The Hot Blog Archive for May, 2018

4-Day Estimates

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Weekend Estimates by Underwhelmed But Unhysterical

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The vortex of Solo box office disappointment is hard to escape. Many of the theories being floated are surely true… but not in all-caps. As with so much these days, every fact is an excuse to spin one’s broader, and often irrelevant belief into a bigger picture.

My sense is that theatrical is not only healthy, but an increasingly critical piece of the financial puzzle for studios as we move into a post-theatrical world of endless content available on demand at all times for relatively small amounts of money via subscription (which will just be an expansive version of cable when we look back at it in 2030.)

Others—most media—are committed to the theatrical sky falling because of the tyranny of The New. So take it all in with thought and perspective.

I was right there at the beginning, going at the inevitability of Disney screwing up the Star Wars brand with too many films and not enough invention. So I should be celebrating the non-$100m opening. I am still vocal about the mistake they made firing Lord & Miller. I should be jumping on Solo’s grave. But I am not doing either. Because doing so is stupid and thoughtless.

Deadpool 2 is over $200m domestic in 10 days and about 15% behind the original phenom. Boo-hoo. They will only make a fortune instead of a fortune and a bit. Losers!

Maybe the media was too busy celebrating Netflix being overvalued to the point of insanity, carrying hhree years worth of gross earnings in debt, but still positioned by Wall Street to be the AOL of the era.

And again… I love Netflix. They are very, very smart. The value is glorious. They have been a force that benefits consumers from the start, whatever the actual disposition of Netflix. But the stock valuation is insane. And that is dangerous because at some point, it will cost a lot of jobs, likely starting with Fox.

Happy Memorial Day!

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Friday Estimates by So Low Klady

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So yeah… not the expected number for Solo.

What does it mean?  It means you can’t let the brand sell itself.

The reaction from veteran marketers is fearful, but you that doesn’t really account for the fact that brands are being sold in much greater quantity, at a much greater pace, than ever before.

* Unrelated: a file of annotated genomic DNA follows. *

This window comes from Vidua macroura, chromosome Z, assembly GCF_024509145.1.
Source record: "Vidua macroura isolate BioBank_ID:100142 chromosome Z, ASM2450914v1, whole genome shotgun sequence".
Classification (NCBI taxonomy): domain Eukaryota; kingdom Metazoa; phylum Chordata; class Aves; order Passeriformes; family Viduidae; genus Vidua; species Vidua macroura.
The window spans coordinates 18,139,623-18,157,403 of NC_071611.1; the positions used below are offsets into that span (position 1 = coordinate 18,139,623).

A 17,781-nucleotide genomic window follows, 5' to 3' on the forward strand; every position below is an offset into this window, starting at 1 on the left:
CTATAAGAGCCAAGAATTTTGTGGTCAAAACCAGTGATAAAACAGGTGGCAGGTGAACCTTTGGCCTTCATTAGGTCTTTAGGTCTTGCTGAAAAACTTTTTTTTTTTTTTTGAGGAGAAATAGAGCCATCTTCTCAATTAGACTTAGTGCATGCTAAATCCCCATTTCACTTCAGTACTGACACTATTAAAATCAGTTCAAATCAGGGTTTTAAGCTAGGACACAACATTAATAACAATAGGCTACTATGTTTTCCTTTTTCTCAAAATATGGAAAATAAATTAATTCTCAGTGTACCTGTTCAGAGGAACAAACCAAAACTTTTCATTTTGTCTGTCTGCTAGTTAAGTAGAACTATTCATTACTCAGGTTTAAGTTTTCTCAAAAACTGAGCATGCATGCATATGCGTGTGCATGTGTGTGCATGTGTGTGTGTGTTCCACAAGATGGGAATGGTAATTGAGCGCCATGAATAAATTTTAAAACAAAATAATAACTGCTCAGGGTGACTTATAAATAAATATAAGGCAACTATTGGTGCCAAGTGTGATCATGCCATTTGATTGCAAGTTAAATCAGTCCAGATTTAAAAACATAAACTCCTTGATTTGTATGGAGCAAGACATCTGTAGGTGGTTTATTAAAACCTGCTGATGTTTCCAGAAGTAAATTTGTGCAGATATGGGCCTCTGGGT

And people have short memories.

Remember when DreamWorks Animation went to three films a year? It lasted one year. Ancient history? 2014.

And you have to wonder, why would Disney break their own rhythm by putting a Star Wars film in summer and none at Christmas until 2019?

With this question, the question about Solo… why did Kathy Kennedy take the idea of breaking from the trilogies as well as scuttle it by firing the filmmakers who were hired to break from tradition? Will she ever admit that this was a mistake? Because what she got was neither fish nor fowl… and it shows in every bit of marketing.

The greatest irony is that Disney is the home of Marvel, where this code has been cracked to greater success than anywhere else. The lesson in how well Thor built to Infinity War and how Ant-Man and Doctor Strange were pure standalones that brought their own value before the characters were integrated into the bigger structure is very significant.

When I see a Larry Kasdan interview taking about Solo being off the traditional Star Wars timeline, first I say, “bullshit.” Then I ask, “If it’s off the timeline, how come it’s so boring?”

Rogue One should have been be,used as a one-off, but instead, LucasFilm took a terrible lesson from it.

(Spoilers for Solo coming!!!)

You don’t have to kill off everyone who doesn’t land in the trilogy timeline!!! The gag works once. Then move along!

Spoilers Over

If they wanted to do Young Han Solo, we should have seen the relationship whe these two were kids. If you wanted to make what the audience wanted, where were Jabba and Boba Fett?

Solo is no disaster, artistically or commercially. But it is an example of fear-based filmmaking at the highest level. And those wrong choices have met strong (come on, people… don’t lose your mind over expectations), but underwhelming box office.

And Deadpool 2, which was 100% committed to its foundation, should have moved up a week when Avengers did. Solo is making this weekend sad.

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Weekend Estimates by Deadklad 2